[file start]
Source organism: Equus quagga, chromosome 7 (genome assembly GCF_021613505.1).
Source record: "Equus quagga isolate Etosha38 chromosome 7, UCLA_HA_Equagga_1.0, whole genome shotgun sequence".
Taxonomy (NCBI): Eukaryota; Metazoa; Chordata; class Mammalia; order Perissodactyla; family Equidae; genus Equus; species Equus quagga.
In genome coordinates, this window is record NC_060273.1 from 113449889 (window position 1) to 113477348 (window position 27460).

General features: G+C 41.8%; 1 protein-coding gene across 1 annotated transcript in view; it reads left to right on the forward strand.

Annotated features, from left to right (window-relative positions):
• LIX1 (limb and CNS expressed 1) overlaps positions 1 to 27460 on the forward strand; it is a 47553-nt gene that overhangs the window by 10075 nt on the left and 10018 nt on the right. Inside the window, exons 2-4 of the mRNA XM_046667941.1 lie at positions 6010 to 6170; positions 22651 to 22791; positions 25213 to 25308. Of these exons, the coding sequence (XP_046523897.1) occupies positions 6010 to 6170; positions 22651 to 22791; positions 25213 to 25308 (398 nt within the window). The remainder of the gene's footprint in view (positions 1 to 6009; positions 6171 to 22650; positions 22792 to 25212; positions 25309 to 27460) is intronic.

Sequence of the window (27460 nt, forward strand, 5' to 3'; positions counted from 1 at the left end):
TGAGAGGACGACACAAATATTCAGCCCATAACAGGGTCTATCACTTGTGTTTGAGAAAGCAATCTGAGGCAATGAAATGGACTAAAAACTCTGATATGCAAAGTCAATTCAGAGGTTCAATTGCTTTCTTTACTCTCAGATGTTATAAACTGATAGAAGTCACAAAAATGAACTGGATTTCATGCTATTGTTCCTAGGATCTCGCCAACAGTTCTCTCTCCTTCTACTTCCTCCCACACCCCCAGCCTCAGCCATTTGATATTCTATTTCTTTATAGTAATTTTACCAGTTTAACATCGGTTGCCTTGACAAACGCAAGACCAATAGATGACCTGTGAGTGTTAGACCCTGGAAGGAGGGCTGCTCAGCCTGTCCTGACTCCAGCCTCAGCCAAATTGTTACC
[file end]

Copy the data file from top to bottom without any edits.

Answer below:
Source organism: Equus quagga, chromosome 7 (genome assembly GCF_021613505.1).
Source record: "Equus quagga isolate Etosha38 chromosome 7, UCLA_HA_Equagga_1.0, whole genome shotgun sequence".
Taxonomy (NCBI): Eukaryota; Metazoa; Chordata; class Mammalia; order Perissodactyla; family Equidae; genus Equus; species Equus quagga.
In genome coordinates, this window is record NC_060273.1 from 113449889 (window position 1) to 113477348 (window position 27460).

General features: G+C 41.8%; 1 protein-coding gene across 1 annotated transcript in view; it reads left to right on the forward strand.

Annotated features, from left to right (window-relative positions):
• LIX1 (limb and CNS expressed 1) overlaps positions 1 to 27460 on the forward strand; it is a 47553-nt gene that overhangs the window by 10075 nt on the left and 10018 nt on the right. Inside the window, exons 2-4 of the mRNA XM_046667941.1 lie at positions 6010 to 6170; positions 22651 to 22791; positions 25213 to 25308. Of these exons, the coding sequence (XP_046523897.1) occupies positions 6010 to 6170; positions 22651 to 22791; positions 25213 to 25308 (398 nt within the window). The remainder of the gene's footprint in view (positions 1 to 6009; positions 6171 to 22650; positions 22792 to 25212; positions 25309 to 27460) is intronic.

Sequence of the window (27460 nt, forward strand, 5' to 3'; positions counted from 1 at the left end):
TGAGAGGACGACACAAATATTCAGCCCATAACAGGGTCTATCACTTGTGTTTGAGAAAGCAATCTGAGGCAATGAAATGGACTAAAAACTCTGATATGCAAAGTCAATTCAGAGGTTCAATTGCTTTCTTTACTCTCAGATGTTATAAACTGATAGAAGTCACAAAAATGAACTGGATTTCATGCTATTGTTCCTAGGATCTCGCCAACAGTTCTCTCTCCTTCTACTTCCTCCCACACCCCCAGCCTCAGCCATTTGATATTCTATTTCTTTATAGTAATTTTACCAGTTTAACATCGGTTGCCTTGACAAACGCAAGACCAATAGATGACCTGTGAGTGTTAGACCCTGGAAGGAGGGCTGCTCAGCCTGTCCTGACTCCAGCCTCAGCCAAATTGTTACC